Excepted benefits are benefit products that are designed to supplement comprehensive medical coverage. Dental, vision and other miscellaneous health benefits are examples of excepted benefits. Starting with HIPAA in 1996 and continuing with the ACA, Congress has specifically enacted health care laws that avoid imposing unnecessary requirements on excepted benefits.
This means that if stand-alone dental coverage is purchased on the Exchange, it is exempt from many provisions in the ACA, but if the coverage is purchased as an integrated piece of a major medical plan, it is not exempt and would be subject to insurance market reforms.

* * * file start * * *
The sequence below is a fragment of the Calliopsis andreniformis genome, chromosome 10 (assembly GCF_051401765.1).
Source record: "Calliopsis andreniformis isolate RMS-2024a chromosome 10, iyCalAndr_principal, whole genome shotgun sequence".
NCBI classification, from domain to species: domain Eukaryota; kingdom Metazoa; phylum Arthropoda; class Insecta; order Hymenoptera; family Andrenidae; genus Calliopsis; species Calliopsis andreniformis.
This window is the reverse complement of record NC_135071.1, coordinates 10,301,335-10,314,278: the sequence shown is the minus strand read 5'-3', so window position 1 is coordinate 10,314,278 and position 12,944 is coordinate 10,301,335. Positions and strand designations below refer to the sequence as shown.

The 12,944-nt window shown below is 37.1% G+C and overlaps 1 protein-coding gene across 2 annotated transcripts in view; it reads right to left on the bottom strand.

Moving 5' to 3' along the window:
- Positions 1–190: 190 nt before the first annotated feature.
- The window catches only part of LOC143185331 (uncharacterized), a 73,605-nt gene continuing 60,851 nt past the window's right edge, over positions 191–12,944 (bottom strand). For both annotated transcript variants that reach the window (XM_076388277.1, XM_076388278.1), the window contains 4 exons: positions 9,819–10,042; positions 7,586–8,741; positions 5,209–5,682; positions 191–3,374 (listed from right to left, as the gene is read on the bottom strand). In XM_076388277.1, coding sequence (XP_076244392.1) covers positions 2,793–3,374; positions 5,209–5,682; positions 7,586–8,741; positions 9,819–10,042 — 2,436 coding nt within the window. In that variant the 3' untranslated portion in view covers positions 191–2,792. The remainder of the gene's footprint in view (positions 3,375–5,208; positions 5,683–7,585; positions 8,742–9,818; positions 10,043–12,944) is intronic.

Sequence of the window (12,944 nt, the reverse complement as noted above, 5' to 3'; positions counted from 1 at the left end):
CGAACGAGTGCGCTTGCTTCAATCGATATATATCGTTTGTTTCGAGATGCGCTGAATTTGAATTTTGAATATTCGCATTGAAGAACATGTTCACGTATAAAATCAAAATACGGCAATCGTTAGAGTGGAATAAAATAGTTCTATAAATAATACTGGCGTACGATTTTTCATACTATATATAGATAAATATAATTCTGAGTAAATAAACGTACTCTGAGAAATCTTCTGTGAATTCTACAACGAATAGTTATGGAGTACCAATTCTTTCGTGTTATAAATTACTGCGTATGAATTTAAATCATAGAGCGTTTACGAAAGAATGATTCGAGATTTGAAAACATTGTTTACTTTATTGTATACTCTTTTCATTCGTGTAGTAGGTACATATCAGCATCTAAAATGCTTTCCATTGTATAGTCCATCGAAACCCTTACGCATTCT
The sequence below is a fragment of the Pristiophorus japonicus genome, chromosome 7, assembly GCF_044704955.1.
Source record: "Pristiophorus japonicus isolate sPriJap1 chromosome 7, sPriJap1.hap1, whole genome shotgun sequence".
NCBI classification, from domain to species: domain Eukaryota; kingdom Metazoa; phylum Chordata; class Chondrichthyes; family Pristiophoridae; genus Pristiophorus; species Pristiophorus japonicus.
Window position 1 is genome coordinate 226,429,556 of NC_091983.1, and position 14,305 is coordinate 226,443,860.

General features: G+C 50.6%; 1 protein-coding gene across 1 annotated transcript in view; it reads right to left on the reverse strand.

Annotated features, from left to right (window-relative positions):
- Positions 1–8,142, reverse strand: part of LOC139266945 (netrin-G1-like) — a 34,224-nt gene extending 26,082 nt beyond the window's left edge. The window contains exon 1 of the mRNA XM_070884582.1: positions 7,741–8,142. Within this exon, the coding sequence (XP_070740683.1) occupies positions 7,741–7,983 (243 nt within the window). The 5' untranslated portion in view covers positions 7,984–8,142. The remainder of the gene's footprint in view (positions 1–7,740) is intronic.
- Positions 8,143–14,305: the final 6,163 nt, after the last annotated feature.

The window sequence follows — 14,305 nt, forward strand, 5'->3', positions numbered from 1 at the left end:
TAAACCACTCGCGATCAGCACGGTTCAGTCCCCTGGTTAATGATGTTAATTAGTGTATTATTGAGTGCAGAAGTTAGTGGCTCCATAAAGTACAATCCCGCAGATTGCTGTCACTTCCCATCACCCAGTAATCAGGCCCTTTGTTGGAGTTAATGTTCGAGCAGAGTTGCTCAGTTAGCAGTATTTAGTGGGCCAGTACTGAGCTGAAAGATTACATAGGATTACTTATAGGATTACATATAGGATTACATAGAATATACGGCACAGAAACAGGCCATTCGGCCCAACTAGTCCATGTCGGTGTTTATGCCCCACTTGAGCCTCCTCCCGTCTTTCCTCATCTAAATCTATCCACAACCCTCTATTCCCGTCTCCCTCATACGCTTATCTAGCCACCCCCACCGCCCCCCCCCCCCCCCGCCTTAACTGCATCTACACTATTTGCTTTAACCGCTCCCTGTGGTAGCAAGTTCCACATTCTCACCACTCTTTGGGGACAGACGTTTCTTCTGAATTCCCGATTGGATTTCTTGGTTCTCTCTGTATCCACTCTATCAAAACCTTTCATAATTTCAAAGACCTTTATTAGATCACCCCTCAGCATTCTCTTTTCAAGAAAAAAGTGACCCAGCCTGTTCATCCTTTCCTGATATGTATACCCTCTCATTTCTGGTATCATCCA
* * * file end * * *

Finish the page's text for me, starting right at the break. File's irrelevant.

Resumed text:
For group health plans to be considered an excepted benefit, the stand-alone dental plan must be a separate policy, certificate, or contract of insurance from the medical plan, or not be an integral part of the medical plan, and employees must pay a minimal premium and have an opt-out for the dental benefit. Self-funded stand-alone dental plans were not widely used in 1996, and so the HIPAA law is unclear as to whether an Administrative Services Only (ASO) contract for a stand-alone dental plan also meets the "separate insurance" or "not an integral part" tests to be an excepted benefit.
Delta Dental has sought guidance from the HHS, the Department of Labor (DOL) and Internal Revenue Service (IRS) on the unclear portions of this policy and will provide updates as they become available.